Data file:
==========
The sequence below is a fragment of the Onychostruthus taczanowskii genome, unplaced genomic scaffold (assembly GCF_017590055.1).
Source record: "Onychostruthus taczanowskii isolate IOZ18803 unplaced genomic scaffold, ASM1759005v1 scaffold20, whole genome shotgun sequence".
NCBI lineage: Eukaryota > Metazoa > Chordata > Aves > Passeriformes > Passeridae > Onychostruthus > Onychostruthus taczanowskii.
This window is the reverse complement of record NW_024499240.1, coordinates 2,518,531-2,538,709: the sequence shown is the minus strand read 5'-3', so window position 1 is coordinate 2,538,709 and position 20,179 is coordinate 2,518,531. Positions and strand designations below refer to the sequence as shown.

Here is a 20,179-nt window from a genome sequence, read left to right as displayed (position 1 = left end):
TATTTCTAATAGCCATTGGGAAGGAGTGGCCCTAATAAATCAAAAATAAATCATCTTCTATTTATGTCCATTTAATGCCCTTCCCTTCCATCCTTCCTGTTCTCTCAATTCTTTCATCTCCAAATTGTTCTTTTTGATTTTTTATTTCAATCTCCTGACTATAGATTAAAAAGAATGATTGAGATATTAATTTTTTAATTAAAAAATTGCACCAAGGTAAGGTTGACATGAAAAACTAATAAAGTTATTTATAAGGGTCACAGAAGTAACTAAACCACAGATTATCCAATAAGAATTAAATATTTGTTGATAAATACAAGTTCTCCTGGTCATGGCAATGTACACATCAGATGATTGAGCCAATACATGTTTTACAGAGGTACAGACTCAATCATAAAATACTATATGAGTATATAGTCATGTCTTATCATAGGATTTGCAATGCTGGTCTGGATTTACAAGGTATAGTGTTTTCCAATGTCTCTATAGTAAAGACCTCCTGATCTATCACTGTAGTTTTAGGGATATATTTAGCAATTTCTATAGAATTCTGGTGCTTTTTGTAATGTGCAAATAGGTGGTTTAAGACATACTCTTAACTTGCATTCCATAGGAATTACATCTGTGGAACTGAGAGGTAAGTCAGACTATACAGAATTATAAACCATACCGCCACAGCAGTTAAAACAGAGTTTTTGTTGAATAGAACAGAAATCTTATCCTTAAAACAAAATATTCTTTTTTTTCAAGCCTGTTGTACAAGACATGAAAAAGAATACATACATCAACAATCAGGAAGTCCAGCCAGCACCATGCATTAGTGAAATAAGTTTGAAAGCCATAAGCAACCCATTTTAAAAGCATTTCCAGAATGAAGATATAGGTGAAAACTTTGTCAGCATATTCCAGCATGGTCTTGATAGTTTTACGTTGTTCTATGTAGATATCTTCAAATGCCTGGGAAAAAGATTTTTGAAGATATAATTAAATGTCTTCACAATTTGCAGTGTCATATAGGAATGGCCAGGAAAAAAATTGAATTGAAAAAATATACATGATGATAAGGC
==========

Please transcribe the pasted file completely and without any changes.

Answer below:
The sequence below is a fragment of the Onychostruthus taczanowskii genome, unplaced genomic scaffold (assembly GCF_017590055.1).
Source record: "Onychostruthus taczanowskii isolate IOZ18803 unplaced genomic scaffold, ASM1759005v1 scaffold20, whole genome shotgun sequence".
NCBI lineage: Eukaryota > Metazoa > Chordata > Aves > Passeriformes > Passeridae > Onychostruthus > Onychostruthus taczanowskii.
This window is the reverse complement of record NW_024499240.1, coordinates 2,518,531-2,538,709: the sequence shown is the minus strand read 5'-3', so window position 1 is coordinate 2,538,709 and position 20,179 is coordinate 2,518,531. Positions and strand designations below refer to the sequence as shown.

Here is a 20,179-nt window from a genome sequence, read left to right as displayed (position 1 = left end):
TATTTCTAATAGCCATTGGGAAGGAGTGGCCCTAATAAATCAAAAATAAATCATCTTCTATTTATGTCCATTTAATGCCCTTCCCTTCCATCCTTCCTGTTCTCTCAATTCTTTCATCTCCAAATTGTTCTTTTTGATTTTTTATTTCAATCTCCTGACTATAGATTAAAAAGAATGATTGAGATATTAATTTTTTAATTAAAAAATTGCACCAAGGTAAGGTTGACATGAAAAACTAATAAAGTTATTTATAAGGGTCACAGAAGTAACTAAACCACAGATTATCCAATAAGAATTAAATATTTGTTGATAAATACAAGTTCTCCTGGTCATGGCAATGTACACATCAGATGATTGAGCCAATACATGTTTTACAGAGGTACAGACTCAATCATAAAATACTATATGAGTATATAGTCATGTCTTATCATAGGATTTGCAATGCTGGTCTGGATTTACAAGGTATAGTGTTTTCCAATGTCTCTATAGTAAAGACCTCCTGATCTATCACTGTAGTTTTAGGGATATATTTAGCAATTTCTATAGAATTCTGGTGCTTTTTGTAATGTGCAAATAGGTGGTTTAAGACATACTCTTAACTTGCATTCCATAGGAATTACATCTGTGGAACTGAGAGGTAAGTCAGACTATACAGAATTATAAACCATACCGCCACAGCAGTTAAAACAGAGTTTTTGTTGAATAGAACAGAAATCTTATCCTTAAAACAAAATATTCTTTTTTTTCAAGCCTGTTGTACAAGACATGAAAAAGAATACATACATCAACAATCAGGAAGTCCAGCCAGCACCATGCATTAGTGAAATAAGTTTGAAAGCCATAAGCAACCCATTTTAAAAGCATTTCCAGAATGAAGATATAGGTGAAAACTTTGTCAGCATATTCCAGCATGGTCTTGATAGTTTTACGTTGTTCTATGTAGATATCTTCAAATGCCTGGGAAAAAGATTTTTGAAGATATAATTAAATGTCTTCACAATTTGCAGTGTCATATAGGAATGGCCAGGAAAAAAATTGAATTGAAAAAATATACATGATGATAAGGC